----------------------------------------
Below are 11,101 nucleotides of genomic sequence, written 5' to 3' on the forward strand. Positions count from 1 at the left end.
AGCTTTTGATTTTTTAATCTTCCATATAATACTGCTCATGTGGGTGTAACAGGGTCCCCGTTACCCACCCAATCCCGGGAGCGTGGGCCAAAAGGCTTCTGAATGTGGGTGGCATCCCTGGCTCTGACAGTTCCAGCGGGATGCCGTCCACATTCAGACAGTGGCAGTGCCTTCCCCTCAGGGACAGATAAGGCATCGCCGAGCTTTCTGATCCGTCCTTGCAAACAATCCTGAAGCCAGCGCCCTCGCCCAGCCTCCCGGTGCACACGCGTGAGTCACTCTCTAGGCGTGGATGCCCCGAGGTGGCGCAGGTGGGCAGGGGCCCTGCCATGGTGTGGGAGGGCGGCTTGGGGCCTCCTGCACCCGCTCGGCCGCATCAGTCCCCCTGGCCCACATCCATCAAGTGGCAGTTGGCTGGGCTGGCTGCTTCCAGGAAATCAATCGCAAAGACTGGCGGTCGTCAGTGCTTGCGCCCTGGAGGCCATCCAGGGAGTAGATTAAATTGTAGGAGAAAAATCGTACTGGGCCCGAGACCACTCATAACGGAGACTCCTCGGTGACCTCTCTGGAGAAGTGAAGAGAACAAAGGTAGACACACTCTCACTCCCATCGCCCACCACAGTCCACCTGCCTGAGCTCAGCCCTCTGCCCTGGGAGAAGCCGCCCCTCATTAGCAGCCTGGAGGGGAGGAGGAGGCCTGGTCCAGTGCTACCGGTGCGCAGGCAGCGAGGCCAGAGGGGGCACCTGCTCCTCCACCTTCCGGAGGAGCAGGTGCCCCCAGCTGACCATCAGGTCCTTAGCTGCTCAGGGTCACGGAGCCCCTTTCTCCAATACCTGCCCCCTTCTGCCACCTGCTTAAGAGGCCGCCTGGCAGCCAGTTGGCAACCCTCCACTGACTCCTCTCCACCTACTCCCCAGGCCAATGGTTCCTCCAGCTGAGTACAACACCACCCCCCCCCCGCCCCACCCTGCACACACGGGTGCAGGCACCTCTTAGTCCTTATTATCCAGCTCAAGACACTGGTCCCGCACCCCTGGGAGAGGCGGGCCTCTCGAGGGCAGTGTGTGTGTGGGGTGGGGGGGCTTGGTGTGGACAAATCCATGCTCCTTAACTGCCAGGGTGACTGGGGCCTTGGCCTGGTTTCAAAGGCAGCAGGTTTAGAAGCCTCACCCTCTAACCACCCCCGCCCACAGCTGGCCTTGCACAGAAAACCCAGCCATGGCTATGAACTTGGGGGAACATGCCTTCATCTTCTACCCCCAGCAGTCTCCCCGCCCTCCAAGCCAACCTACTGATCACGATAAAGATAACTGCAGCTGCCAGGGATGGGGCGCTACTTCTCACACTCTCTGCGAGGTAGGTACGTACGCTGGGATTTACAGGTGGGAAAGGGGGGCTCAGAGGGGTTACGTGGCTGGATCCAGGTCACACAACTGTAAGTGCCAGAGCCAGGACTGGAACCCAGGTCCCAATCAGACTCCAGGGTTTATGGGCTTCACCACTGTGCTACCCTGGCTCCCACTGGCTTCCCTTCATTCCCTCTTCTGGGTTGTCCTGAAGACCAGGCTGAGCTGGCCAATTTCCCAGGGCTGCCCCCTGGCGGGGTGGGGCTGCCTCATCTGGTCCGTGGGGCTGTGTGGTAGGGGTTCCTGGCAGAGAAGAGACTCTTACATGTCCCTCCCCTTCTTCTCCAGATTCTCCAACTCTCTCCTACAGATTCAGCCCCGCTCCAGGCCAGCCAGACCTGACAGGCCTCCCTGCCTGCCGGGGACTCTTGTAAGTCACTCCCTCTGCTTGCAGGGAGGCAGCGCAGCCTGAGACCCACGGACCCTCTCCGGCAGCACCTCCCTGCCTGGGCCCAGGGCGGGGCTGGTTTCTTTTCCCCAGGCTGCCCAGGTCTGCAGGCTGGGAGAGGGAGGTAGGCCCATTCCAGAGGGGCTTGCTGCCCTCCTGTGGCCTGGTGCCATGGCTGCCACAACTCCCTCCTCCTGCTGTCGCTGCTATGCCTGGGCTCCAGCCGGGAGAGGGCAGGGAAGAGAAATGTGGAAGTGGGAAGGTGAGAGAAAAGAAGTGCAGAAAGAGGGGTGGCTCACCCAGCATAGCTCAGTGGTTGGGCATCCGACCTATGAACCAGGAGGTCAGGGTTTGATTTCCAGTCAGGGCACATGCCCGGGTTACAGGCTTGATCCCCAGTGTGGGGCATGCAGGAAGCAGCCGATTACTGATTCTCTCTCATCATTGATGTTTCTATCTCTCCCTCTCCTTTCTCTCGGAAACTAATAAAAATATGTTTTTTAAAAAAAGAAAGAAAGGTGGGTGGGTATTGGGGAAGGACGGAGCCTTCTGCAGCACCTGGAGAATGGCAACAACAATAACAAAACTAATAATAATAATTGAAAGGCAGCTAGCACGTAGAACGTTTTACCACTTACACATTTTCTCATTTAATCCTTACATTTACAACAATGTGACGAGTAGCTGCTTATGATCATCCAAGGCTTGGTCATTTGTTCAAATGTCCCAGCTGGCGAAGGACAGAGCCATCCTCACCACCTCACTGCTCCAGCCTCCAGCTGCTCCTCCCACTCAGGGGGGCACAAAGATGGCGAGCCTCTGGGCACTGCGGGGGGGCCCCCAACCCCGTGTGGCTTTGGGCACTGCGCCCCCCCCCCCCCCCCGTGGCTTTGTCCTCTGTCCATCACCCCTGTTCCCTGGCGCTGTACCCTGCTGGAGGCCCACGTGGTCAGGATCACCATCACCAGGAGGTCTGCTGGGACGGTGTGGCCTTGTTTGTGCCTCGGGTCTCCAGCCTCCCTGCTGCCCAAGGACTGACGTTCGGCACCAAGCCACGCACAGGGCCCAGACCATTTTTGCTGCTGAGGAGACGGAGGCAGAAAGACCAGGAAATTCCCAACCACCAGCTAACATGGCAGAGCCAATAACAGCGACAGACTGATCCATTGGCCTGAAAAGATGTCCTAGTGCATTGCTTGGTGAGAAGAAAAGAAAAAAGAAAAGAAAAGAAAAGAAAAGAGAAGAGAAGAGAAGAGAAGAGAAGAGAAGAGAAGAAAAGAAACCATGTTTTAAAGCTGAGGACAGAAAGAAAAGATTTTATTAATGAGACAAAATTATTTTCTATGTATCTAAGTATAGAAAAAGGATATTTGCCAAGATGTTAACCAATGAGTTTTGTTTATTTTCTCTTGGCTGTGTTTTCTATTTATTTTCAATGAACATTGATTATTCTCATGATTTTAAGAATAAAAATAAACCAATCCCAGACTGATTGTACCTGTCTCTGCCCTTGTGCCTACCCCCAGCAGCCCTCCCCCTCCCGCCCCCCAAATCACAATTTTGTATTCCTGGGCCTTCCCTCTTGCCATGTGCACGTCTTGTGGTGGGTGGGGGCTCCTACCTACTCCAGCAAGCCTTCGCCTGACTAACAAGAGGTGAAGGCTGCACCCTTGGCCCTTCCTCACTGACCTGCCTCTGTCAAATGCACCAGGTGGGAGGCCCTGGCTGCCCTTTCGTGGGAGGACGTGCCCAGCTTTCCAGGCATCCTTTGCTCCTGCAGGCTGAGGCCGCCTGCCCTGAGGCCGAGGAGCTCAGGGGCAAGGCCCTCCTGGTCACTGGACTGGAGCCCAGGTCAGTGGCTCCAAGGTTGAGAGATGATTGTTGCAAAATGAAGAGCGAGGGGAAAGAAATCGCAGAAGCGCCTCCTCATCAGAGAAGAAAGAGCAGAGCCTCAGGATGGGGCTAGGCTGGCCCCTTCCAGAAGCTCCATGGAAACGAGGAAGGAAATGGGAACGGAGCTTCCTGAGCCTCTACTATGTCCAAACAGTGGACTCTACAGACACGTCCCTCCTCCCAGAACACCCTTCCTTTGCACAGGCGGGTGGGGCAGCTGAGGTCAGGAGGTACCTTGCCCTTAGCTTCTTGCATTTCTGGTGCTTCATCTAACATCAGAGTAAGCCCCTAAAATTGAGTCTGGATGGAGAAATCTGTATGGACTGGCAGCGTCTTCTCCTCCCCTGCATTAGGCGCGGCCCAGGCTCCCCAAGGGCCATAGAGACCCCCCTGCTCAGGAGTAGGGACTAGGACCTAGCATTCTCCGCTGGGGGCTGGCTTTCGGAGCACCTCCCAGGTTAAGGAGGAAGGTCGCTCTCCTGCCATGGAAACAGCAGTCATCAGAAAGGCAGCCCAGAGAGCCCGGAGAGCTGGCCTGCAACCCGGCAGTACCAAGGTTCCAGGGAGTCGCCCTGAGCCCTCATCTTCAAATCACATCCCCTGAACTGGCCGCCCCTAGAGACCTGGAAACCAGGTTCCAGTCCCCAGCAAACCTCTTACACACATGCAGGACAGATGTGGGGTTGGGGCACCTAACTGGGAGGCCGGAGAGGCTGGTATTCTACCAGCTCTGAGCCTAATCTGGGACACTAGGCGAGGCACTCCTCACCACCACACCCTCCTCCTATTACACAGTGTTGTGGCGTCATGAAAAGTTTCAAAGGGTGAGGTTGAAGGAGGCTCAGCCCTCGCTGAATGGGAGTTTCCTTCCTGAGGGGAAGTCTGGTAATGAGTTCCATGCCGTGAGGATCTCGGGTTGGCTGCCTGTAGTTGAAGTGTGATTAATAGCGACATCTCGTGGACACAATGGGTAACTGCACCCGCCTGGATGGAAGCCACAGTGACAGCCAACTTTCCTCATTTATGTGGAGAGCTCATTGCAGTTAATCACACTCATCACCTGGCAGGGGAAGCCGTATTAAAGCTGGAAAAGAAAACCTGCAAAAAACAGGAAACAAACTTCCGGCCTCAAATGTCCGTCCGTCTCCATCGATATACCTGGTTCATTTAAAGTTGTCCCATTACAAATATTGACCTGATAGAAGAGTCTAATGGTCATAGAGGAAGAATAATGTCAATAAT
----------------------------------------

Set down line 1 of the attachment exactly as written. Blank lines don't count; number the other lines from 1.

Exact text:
Below are 11,101 nucleotides of genomic sequence, written 5' to 3' on the forward strand. Positions count from 1 at the left end.